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from Jerry Stocking

"I Love You!"


I was riding my bike down the Silver Comet Trail that winds from Atlanta to the Alabama State Line. I had done over fifty miles that hot Saturday and was worn out.


Coming the other way on the ten foot wide blacktop trail was a, perhaps, fifty-five year old guy in biker brights and a bike to match. We were riding fast in opposite directions. As our rides intersected he very clearly said "I love you."


It felt great. I felt great.


The physical difficulty of the ride melted away for the next few miles. He loved me.


His love fulfilled me. He was my Dad loving me, and saying it. He was every man. Like most guys I have directed affections to women and competition and conversation and pal-ship to men.


In those three words, uttered by a stranger, something changed, the sleeper awakened.


His words continued to wash over me for the next couple of miles. And then I questioned his love.



"Why" is the giant killer. It is the word, along with "no" that defines the terrible twos, too many sexual encounters and all immaturity.


Why had he said "I love you."


Was he so perceptive that he knew what I needed to hear and so honest, and caring that he just said it?


Wow. Sign me up to live in that world where that happens.


My second explanation took the wind out of my riding and new love.


What if he was on his cell phone saying "I love you." to someone else.


He and I overlapped for several seconds of my three and a half hour bike ride. The precision of his expression of love couldn't be an accident. If he didn't love me then the universe did, I reasoned. It made sure that I heard those words when I needed them. And having the universe love me was a good thing and answered Einstein's big question "Is this a friendly universe?" with a definitive "yes."


Never before has a perfect stranger said "I love you" to me or in my general direction or in ear shot just when I needed it.


I didn't really need to know why.


Accepting Love


Perhaps he had received the news that he has only days to live and was telling everyone he loves them. Oddly, that made sense to me. But none of us knows how long we will live so perhaps we all ought to be saying "I love you" much more often.


I wasn't able to make sense of a "perfect" stranger saying "I love you" to me. So I didn't. I just felt loved. And why shouldn't a guy I have never met before love me. And why shouldn't I love the next guy who rode past me. I tried to say "I love you" to the next guy who rode by: I couldn't.


It was easier to feel love for a stranger than to express that love in words.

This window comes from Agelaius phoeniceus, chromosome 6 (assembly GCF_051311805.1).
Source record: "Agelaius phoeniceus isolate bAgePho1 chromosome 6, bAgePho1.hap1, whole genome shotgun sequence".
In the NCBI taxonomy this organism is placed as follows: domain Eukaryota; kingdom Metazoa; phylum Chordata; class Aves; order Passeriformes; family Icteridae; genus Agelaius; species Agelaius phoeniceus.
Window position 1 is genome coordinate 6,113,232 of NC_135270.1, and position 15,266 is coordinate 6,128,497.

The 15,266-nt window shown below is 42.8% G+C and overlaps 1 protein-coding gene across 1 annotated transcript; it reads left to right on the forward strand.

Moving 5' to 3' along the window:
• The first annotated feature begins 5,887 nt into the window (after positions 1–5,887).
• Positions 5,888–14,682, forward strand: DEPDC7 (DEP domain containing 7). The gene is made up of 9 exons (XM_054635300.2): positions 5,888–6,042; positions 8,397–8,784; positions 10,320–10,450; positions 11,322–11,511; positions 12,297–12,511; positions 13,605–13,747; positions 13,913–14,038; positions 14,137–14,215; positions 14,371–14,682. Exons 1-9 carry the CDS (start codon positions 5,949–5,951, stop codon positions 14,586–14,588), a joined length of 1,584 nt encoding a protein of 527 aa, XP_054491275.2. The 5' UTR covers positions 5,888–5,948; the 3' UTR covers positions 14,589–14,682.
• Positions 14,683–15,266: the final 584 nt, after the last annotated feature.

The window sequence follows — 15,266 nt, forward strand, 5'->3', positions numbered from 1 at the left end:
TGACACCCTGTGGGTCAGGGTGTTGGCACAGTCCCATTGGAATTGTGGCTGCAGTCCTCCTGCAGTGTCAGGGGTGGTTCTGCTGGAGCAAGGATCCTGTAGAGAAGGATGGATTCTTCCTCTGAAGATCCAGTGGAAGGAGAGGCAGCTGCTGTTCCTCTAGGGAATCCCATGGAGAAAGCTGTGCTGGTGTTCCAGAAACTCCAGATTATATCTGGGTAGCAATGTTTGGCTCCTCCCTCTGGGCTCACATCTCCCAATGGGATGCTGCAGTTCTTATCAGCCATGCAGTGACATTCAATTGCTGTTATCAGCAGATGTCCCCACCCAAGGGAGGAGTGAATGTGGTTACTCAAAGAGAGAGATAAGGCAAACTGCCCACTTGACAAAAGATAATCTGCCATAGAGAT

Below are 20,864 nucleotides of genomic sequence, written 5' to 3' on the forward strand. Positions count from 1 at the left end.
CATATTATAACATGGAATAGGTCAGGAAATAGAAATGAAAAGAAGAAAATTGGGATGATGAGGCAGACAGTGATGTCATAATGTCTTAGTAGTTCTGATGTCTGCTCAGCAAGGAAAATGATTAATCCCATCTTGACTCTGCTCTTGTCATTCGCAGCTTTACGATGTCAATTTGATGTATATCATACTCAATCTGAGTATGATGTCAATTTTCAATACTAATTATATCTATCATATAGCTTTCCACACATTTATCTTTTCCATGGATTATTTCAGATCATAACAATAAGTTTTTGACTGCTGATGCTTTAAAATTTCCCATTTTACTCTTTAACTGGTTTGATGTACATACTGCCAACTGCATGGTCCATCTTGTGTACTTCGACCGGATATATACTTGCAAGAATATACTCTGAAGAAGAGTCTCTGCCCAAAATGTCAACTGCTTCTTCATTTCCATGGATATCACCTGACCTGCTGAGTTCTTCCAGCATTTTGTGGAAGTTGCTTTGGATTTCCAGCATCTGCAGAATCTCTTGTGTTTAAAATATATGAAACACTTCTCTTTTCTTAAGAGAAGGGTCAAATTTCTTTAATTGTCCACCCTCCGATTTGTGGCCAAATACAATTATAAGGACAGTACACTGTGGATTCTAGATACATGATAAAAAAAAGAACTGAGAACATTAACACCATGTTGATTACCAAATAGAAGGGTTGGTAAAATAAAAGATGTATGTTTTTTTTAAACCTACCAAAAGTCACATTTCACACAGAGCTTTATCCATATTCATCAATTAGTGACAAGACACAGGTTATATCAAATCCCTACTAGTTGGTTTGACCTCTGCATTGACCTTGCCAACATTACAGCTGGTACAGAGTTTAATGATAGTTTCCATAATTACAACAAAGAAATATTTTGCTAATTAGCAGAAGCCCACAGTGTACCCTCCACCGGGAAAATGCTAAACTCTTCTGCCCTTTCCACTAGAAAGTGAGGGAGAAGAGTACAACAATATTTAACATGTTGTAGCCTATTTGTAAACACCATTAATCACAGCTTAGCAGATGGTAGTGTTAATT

I rode seventy miles that day. But my journey continues. He loves me. I love him too. I am curious how soon I will be able to give voice to my deep, internal love.


Since his daring expression I have become aware of how much I have in common with other men. Perhaps it is time to focus attention on our similarities and express them.


Competitions End


While competition will bring men together it will only bring them so close. On my seventy mile ride I was passed three times by someone going the same direction I was. I pedal fast, or at least as hard as I am able.


Much of my grown up(?) interaction with men has been of the competitive sort ranging from mild, verbal intelligence battles, to bike or foot sprints or on the job sales quota wars.


Of the three guys who passed me one I locked on to his back tire and ended up passing one of them. Another, a young/tall kid decked out as a biker reached his end point and passed me on his route back, waved and nodded as he acknowledged wonderfully his effort and mine. The third was a phantom without a helmet on an older steel bike. He seemed other worldly.


So there were three options: compete, as with the first guy, acknowledge that we are in the same race on the same team, as with the second guy or be oblivious as with the third guy.


Luckily, I can feel "I love you" for all three. Now I will practice saying "I love you." I will start alone and out loud, to myself or the clouds or the trees or my next thought. After a while, I imagine I will be able to say it, and mean it, to a random guy who needs to hear: "I love you."

Edited by cat
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There is also an reply to "I love you" : "I accept it, thank you!!"

Love can be given so free so abudant one need welcome and allow it.

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A fine quote Cat,


Imagine the soul of the Earth that loves us even after all the harm we have done her!



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